Thursday, August 16, 2012

The Art of Fielding

It is no secret among those who know me that I love baseball movies. I love them. Not more than all other movies, but definitely more than all other sports movies (as a group, anyway, specifics can prove to be exceptions). I think some of that has to do with being a kid in the late-'80s and the '90s, when movies like The Sandlot (probably my favourite childhood movie), Rookie of the Year, and Angels in the Outfield all came out. When I got older and realized that all the great baseball classics started either Kevin Costner and Robert Redford, I was hooked. I mean, Bull Durham? The Natural? Field of Dreams? Do sport movies get better than that? Anyway, the reason I'm bringing any of this up on a book blog is because I only recently discovered baseball books, and, at least as far as Chad Harbach's The Art of Fielding is concerned, the appeal is much the same.

What I have always loved about baseball movies, and now books, is that they are never really about baseball. Baseball is the catalyst, it happens regularly throughout the movie, but it isn't what the thing is really about. Or, maybe it is, but it manages to tie in so many other things that it doesn't matter how much about baseball you know in order to enjoy it. Everyone gets the baseball metaphor, and that's enough grounding in the sport to understand any action that takes place on the diamond. 

To that end, in Harbach's novel, baseball is the point around which the plot pivots, but the climax is not the big game, and that is immensely satisfying. The Art of Fielding follows the story arcs of five characters (and is told using four of these characters' voices), and is set at Westish, a smallish mid-Western college that has adopted Herman Melville – who once gave a lecture there – as its symbolic hero. Thus, the baseball team (and the other teams, but who cares about them) are the Harpooners. Henry Skrimshander, Mike Schwartz, and Owen Dunne all play for the Harpooners baseball team, which at the beginning of the novel, hasn't had a successful season in about 100 years. Guert Affenlight  is the college president, who, as a Westish student, actually discovered the transcript of Meville's speech that led to the rebranding of the school in his honour. His daughter Pella, recently returned, rounds out the top five. 

As in all baseball stories, the surface plot is simple. Henry is baseball genius. He plays shortstop and basically nothing can get past him. He plays errorless game after errorless game, and he brings the team together to boot. He was found (and recruited) by Mike Schwartz, the team captain, who takes Henry under his wing, training him hard, bulking him up, and being an all around pal. Own is Henry's gay roommate who also plays on the team – he's a good batter, but otherwise spends his time reading in the dugout. Although the novel begins at the beginning – with Mike recruiting Henry, with baseball tryouts, etc. – it fast forwards through two intervening seasons in order to get to the meat. It's Mike's last year on the team, they're playing gorgeous baseball, and then Henry misses a throw (his first missed throw) and the ball rockets into the dugout where it hits Owen in the face, and Henry's world falls apart.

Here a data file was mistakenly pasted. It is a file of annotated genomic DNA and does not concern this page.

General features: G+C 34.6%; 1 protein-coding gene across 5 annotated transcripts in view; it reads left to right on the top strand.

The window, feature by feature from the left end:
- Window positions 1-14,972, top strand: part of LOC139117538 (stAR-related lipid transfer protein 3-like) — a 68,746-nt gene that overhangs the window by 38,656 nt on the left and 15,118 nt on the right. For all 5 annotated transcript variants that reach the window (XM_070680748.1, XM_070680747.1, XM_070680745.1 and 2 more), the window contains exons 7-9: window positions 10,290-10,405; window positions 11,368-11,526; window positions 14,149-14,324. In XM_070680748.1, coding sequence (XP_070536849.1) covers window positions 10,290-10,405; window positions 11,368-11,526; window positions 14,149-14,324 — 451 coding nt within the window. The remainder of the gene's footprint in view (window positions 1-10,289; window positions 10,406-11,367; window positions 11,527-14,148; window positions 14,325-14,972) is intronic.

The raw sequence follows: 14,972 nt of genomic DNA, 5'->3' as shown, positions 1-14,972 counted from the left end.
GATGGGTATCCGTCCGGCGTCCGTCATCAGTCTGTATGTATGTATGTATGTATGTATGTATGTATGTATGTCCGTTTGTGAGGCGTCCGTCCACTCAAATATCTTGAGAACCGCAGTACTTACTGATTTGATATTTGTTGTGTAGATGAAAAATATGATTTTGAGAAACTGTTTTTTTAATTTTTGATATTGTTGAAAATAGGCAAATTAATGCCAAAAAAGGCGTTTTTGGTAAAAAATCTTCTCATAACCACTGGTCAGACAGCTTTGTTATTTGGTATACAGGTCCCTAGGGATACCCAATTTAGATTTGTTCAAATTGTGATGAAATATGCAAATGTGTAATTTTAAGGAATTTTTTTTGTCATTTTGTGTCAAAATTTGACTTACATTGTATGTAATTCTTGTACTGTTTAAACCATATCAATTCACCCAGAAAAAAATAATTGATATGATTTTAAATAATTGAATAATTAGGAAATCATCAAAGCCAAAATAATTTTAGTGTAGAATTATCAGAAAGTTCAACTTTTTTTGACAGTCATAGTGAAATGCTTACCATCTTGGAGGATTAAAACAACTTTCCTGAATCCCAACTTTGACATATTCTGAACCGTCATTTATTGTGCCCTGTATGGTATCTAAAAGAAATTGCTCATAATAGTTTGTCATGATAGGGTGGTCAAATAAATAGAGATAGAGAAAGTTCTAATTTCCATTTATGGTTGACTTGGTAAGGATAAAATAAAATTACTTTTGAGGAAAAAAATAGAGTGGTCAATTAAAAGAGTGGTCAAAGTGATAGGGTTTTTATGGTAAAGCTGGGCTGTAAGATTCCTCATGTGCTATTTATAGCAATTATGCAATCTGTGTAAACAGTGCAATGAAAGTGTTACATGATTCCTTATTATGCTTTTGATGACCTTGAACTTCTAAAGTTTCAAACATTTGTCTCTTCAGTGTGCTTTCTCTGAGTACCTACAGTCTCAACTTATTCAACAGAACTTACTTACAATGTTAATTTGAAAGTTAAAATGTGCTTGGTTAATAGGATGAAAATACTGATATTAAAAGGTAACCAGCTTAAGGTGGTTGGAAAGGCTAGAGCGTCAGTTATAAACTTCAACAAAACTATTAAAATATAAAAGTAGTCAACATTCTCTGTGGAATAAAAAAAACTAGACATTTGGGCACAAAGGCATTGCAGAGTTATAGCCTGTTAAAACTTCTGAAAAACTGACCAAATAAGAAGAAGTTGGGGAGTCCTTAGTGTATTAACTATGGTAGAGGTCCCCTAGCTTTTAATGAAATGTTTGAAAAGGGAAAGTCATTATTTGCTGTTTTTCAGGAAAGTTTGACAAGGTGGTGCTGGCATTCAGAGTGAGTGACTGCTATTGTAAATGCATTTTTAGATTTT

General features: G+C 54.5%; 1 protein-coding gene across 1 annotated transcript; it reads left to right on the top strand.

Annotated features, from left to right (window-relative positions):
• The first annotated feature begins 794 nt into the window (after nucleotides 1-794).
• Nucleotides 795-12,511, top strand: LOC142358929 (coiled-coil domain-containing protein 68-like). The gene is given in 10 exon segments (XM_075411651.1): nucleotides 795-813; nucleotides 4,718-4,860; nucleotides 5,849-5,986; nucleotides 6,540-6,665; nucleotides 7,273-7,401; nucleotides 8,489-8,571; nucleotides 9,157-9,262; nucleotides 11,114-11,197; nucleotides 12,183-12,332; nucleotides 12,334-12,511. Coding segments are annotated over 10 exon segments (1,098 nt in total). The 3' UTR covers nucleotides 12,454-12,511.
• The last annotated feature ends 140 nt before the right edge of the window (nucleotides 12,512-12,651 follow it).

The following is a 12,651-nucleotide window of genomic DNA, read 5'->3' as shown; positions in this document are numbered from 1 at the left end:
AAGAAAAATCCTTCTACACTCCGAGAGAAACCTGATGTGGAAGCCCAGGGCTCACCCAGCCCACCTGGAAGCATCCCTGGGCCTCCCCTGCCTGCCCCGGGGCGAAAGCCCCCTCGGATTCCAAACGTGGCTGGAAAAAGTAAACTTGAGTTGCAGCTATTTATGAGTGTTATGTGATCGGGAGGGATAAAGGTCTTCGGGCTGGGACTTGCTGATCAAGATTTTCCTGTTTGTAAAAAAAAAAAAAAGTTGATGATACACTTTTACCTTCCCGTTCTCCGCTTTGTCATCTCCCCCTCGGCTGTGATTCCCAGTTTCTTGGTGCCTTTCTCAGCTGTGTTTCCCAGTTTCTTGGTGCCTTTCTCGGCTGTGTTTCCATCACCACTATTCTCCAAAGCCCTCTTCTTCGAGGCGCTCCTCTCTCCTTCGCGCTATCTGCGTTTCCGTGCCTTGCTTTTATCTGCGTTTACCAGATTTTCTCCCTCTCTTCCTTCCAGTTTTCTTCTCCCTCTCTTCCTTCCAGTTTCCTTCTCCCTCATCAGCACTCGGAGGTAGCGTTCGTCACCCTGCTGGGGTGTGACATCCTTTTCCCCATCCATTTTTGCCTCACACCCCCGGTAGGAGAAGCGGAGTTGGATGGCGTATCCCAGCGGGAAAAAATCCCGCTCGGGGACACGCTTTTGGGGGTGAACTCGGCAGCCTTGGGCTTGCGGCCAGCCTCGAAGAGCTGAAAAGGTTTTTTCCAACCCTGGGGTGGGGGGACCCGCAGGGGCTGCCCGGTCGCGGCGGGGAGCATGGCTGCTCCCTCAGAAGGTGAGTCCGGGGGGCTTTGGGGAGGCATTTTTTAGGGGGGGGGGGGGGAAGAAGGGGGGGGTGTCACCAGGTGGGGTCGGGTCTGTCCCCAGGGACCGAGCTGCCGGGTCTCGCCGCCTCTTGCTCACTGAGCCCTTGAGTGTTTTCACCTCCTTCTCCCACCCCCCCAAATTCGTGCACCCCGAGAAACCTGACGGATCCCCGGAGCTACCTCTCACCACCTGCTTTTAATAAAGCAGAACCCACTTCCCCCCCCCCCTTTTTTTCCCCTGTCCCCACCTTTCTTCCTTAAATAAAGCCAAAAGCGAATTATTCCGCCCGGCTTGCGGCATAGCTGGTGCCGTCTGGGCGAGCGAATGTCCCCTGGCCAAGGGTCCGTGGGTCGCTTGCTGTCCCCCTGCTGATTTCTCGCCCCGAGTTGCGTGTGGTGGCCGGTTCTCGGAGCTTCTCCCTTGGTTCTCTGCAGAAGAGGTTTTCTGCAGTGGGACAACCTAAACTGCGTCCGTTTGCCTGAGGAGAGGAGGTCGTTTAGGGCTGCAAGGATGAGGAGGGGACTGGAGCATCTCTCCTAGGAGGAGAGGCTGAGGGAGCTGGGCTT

Based on that description (which I admit is quite baseball-heavy) it would seem that Henry is the centre of the novel. And, in a way he is. That being said, though, each of the three other perspectives we get (Mike, Affenlight, and Pella) are equally as well-rounded and filled out as his, with none falling into a subservient role. I don't know how Harbach manages to keep four such distinct and full stories running at the same time, but it's a marvel to read. Each character has their own concerns, their own life, their own landscape, and their own voice, and although you're constantly cycling through perspectives (each chapter is written from the point of view of a different character), you never lose track of what's happening with anyone, or what they're dealing with. The rhythm of the novel is extraordinary.

One of my favourite things about The Art of Fielding, besides the baseball and the relationships and the writing, is the way Harbach portrays life at a small-ish self-contained university. I went to Queen's for my undergrad, and I was constantly reminded of that world while reading the novel. The way that buildings and lawns and bars are all communal, that success and failure in school can feel like your whole life, that you can go out to the one really nice restaurant in town and you're almost guaranteed to see one of your professors there – I love that. It's a different scene than going to a big city school, and Harbach captures it perfectly, without romanticizing or disparaging it. It's beautiful, really, and it made me miss Kingston in a way that I haven't since I left.

I think I could probably talk about The Art of Fielding for the rest of the month and not run out of things to say. And I'm sure that by the end I'd find something negative to say – even if it was just that I was ready to talk about something else – but right now I'm still basking in the glow of a really good story. There's something a little old fashioned about baseball, and although Harbach's novel is very much set in the present day, it retains a little patina of tradition, both in style and content. Honestly, I can't recommend it highly enough.

The Art of Fielding
by Chad Harbach
First published in 2011 (cover image shown from Back Bay Books edition)


  1. I'm pretty sure I've never read a worse book that's received more hype. The Art of Fielding is to the novel what the summer blockbuster is to the movies: a heavily hyped investment property that appears to contain all the elements of a satisfying story but, on its release, reveals itself as anything but a rewarding experience.


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